author | home
Phages that are able to recombine with phage lambda, producing viable progeny.
This is homologous recombination, i.e., that which readily occurs given phage-cross experiments. The implication is of similar genome architecture and otherwise sequence homology between phages, though that sequence homology does not necessarily extend to all of the genes found between two phage isolates. Note that having this definition based upon homologous recombination does not preclude illegitimate recombination between phages but rather illegitimate recombination is less definitive in defining lambdoid status though nonetheless may be more likely, in terms of recombinant survival, given such similarity in genome architecture.
A less strict definition of lambdoid can be sequence based, that is, phages possessing similar genome architecture along with sequence homology to phage lambda but without homologous recombination between phages necessarily experimentally demonstrated. Alternatively, the concept of lambdoid phages is not a description of virion morphology though virion morphologies are often but not always similar among lambdoid phages to that of phage lambda (λ).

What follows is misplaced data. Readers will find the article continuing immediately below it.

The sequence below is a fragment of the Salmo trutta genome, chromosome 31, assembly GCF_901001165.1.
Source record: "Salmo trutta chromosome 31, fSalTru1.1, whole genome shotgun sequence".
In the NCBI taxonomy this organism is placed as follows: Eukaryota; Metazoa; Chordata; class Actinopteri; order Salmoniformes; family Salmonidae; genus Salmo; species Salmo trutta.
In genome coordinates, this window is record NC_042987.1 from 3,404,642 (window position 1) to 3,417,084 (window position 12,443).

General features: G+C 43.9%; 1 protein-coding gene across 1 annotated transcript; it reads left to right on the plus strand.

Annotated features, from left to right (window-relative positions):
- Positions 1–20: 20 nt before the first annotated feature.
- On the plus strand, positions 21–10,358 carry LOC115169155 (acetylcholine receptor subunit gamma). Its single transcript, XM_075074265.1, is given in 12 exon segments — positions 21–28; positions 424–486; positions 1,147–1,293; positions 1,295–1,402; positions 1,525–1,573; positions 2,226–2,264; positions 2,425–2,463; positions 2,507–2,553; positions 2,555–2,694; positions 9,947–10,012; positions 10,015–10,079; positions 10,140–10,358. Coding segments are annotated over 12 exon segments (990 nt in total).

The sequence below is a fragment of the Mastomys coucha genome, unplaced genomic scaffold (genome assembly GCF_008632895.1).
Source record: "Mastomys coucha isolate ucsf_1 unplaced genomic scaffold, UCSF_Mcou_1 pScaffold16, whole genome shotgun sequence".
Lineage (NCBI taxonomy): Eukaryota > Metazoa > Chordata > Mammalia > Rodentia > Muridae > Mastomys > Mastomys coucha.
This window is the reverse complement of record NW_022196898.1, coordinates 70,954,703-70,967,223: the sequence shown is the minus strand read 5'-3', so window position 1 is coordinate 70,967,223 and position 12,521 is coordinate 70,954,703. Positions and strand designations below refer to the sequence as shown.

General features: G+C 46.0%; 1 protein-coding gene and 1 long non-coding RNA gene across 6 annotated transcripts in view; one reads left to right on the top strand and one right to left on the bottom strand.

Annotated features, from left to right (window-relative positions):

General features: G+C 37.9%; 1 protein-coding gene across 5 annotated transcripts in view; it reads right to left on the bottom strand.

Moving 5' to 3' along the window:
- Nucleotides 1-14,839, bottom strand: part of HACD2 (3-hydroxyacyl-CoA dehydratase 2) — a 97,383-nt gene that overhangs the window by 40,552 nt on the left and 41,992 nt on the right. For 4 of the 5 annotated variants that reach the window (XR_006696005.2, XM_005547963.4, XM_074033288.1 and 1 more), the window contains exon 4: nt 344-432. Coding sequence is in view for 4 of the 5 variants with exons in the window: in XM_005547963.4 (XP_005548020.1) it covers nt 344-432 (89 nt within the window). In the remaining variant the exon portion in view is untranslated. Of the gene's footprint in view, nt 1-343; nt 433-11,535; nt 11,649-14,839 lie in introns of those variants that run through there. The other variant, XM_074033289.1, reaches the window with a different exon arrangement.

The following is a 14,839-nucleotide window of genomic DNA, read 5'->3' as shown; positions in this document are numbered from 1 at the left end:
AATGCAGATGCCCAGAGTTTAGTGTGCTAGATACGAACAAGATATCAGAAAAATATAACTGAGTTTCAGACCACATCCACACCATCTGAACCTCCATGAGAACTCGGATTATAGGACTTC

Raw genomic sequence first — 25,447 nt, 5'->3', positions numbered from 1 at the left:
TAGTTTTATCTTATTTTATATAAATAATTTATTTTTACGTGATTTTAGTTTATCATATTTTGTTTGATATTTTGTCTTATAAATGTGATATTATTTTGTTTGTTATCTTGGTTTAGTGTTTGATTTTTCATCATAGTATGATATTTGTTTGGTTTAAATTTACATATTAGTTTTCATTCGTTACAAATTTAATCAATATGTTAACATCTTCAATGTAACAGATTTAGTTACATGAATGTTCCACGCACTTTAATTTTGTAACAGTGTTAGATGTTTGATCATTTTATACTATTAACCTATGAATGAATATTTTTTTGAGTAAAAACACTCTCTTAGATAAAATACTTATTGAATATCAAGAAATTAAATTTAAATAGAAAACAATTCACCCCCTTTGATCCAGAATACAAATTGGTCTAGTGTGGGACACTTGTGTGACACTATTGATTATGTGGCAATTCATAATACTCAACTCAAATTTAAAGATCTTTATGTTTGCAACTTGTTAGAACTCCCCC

Relevant to the latter, note from Janekovic et al. (1983), p. 44, "Though completely different both in protein and DNA restriction fragment patterns, the three viruses also resemble each other in their lysogenic states, which are all subject to lysis induction by sulfur depletion, as well as in their principal structures: outer envelope, inner helical core, linear double-stranded DNA. They must thus be considered a family as for example the T-even or the lambdoid phages." That is, these archaeal viruses should be considered to, at best, be presumptively similar to each other in a lambdoid sense but with lambdoid-like similarity not actually demonstrated in this case, that is, recombinant progeny of virus crosses had not actually been demonstrated.
From Stahl (1989), p. 245, "I later suggested (STAHL 1967) that recombination between lambdoid phages in nature may occur most frequently between a prophage and a heteroimmune superinfecting phage."
From the glossary of Hershey (1971), p. 775, this is a definition of "Lambdoid": "Related to λ (said of a group of phages able to form recombinants with λ)."
For more on this topic, see Wikipedia, Google, and PubMed. Contact web master. Return to terms.